ThreadFix is self-contained and as such runs on Windows, Mac, and Linux systems
JEE based, Java 7 needed
As an incident responder, penetration tester, and web application security assessor I have long participated in vulnerability findings and reporting. What wasn’t always a big part of my job duties was seeing the issues remediated, particularly on the process side. Sure, some time later, we’d retest the reported issue to ensure that it had been fixed properly but none of the process in between was in scope for me. Now, as part of a threat intelligence and engineering team I’ve been enabled to take a much more active role in remediation, often even providing direct solutions to discovered problems. I’m reminded of a London underground (Tube) analogy for information security gap analysis (that space between find and fix) taken whilst stepping on the train. Mind the gap!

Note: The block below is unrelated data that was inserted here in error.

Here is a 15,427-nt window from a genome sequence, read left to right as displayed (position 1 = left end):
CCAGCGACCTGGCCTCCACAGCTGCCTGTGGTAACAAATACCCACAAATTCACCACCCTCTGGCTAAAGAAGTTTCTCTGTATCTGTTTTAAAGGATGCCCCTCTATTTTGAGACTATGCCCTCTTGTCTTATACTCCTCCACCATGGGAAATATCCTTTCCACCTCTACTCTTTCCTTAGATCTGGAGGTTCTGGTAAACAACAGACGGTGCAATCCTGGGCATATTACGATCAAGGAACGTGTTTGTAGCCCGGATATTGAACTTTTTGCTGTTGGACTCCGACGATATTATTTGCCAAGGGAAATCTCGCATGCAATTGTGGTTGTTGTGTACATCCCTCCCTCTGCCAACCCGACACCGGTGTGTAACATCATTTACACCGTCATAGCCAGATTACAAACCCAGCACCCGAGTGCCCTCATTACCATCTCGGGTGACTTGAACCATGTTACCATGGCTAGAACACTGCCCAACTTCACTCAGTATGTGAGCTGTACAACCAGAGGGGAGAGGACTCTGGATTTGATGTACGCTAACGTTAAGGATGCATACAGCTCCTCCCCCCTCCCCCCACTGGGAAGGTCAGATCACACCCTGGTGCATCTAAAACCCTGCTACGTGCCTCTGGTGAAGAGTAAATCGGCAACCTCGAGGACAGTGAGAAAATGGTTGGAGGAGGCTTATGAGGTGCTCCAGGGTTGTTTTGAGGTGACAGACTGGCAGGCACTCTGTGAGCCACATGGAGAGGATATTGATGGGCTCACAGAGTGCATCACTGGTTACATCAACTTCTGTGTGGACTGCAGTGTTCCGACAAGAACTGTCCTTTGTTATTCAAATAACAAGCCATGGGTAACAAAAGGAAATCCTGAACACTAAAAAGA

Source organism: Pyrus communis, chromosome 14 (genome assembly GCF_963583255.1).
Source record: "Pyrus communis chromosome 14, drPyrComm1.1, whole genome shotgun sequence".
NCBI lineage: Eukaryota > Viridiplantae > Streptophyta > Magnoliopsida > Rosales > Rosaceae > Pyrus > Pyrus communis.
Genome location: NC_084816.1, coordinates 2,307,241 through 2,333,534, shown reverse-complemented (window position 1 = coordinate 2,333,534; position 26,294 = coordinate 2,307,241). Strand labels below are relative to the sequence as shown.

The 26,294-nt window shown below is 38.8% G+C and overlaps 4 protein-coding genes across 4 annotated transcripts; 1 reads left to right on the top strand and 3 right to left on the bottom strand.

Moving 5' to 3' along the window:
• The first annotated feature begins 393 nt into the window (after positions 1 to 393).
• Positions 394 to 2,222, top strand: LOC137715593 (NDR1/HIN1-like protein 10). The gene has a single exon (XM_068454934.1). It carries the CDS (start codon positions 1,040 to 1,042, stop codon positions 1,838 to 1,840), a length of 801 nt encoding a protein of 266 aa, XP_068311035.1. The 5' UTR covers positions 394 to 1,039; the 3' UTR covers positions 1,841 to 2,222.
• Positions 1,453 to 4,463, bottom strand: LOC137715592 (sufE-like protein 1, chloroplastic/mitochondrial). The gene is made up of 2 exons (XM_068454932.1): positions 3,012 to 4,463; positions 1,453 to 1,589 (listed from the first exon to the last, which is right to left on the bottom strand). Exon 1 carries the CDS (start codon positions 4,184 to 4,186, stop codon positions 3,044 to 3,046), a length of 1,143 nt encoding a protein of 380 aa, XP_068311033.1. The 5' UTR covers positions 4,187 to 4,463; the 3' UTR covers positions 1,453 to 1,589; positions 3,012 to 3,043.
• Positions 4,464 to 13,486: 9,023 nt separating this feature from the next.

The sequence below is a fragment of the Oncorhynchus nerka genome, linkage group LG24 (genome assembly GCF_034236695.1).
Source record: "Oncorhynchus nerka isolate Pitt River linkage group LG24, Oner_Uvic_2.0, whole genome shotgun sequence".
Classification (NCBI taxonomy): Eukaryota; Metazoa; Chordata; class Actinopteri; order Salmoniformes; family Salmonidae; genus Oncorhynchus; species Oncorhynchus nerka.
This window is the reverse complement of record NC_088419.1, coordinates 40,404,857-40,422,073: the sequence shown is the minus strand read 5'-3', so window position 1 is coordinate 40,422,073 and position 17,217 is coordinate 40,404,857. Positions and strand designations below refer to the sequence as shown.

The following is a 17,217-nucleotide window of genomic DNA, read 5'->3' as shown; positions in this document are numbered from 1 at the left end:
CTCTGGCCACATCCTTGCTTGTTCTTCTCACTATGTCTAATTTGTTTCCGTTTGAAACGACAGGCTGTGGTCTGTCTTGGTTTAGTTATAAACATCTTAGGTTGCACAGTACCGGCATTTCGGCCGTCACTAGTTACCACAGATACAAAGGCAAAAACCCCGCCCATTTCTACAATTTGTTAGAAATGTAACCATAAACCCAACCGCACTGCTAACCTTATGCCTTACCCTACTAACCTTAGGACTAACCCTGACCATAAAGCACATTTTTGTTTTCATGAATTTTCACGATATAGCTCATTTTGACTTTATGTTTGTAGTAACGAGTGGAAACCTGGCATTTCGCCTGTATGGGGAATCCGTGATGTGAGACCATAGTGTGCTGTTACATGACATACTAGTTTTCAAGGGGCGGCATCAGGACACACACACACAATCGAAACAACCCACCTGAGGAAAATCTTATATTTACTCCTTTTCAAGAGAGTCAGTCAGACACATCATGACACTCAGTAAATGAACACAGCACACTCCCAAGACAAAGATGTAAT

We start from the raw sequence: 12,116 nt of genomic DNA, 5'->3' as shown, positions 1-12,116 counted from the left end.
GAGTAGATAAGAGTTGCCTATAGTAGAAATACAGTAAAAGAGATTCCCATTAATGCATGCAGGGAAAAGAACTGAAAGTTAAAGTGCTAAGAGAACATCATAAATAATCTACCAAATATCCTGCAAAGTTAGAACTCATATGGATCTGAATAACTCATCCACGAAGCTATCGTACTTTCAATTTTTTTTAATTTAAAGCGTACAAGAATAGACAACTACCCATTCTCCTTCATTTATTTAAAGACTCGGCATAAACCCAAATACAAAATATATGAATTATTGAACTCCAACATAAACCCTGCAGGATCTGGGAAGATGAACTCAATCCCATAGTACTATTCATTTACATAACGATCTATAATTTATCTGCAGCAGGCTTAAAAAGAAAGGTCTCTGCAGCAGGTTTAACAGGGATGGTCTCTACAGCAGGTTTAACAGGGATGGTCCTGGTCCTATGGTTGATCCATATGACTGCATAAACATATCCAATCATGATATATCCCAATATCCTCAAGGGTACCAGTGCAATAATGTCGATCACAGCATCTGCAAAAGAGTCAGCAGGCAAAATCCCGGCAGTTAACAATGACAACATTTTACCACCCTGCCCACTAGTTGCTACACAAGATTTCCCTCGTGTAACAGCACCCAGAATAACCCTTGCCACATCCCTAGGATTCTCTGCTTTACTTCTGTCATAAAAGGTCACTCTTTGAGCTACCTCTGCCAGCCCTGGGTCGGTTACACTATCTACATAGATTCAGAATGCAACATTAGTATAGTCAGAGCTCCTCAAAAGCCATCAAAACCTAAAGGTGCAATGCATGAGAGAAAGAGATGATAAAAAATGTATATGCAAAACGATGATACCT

But with new responsibilities comes new challenges. How best to organize all those discovered issues to see them through to repaired nirvana? As is often the case, I keep an eye on some of my favorite tool sources, and NJ Ouchn’s Toolswatch came through as it often does. There I discovered ThreadFix, developed by Denim Group, a team I was already familiar thanks to my work with ISSA. When, in 2011 I presented Incident Response in Increasingly Complex Environments to the ISSA Alamo Chapter in San Antonio, TX, I met Lee Carsten and Dan Cornell of Denim Group. They’ve had continued growth and success in the three years since and ThreadFix is part of that success. After pinging Lee regarding ThreadFix for toolsmith he turned me over to Dan who has been project lead for ThreadFix from its inception and provided me ample insight. Dan indicated that while working with their clients, they saw two common scenarios – teams just getting started with their software security programs and teams trying to find a way to scale their programs – and that ThreadFix is geared toward helping these groups. They’d seen lots of teams that had just purchased a desktop scanning tool who’d run some scans and the results would end up stored on a shared drive or in a Sharepoint Document Repository. Dan pointed out that these results though were just blobs of data such as PDFs being emailed around to development teams with no action being taken. ThreadFix gives organizations in this situation an opportunity to start treating the results of their scanning as managed data so they can lay out their application portfolio, track the results of scanning over time and start looking at their software security programs in a much more quantitative manner. Per Dan, this lets them have much more "grown up" conversations with management about application and software risk. A natural byproduct of managed data leads to conversations that evolve from "Cross-site scripting is scary" to "We've only remediated 50% of the XSS vulnerabilities we've found and on average it takes us 120 days which is twice as slow as what others in our industry are doing." WHAT!? An informed conversation is more effective than a FUD conversation? Sweet! Dan described more sophisticated organizations who are tracking this "mean time to fix" metric as better managing their window of exposure, and that public data sets, such as those released by Veracode and WhiteHat Security, can provide a basis for benchmarking. Amen, brother. Mean time to remediate is one of my favorite metrics.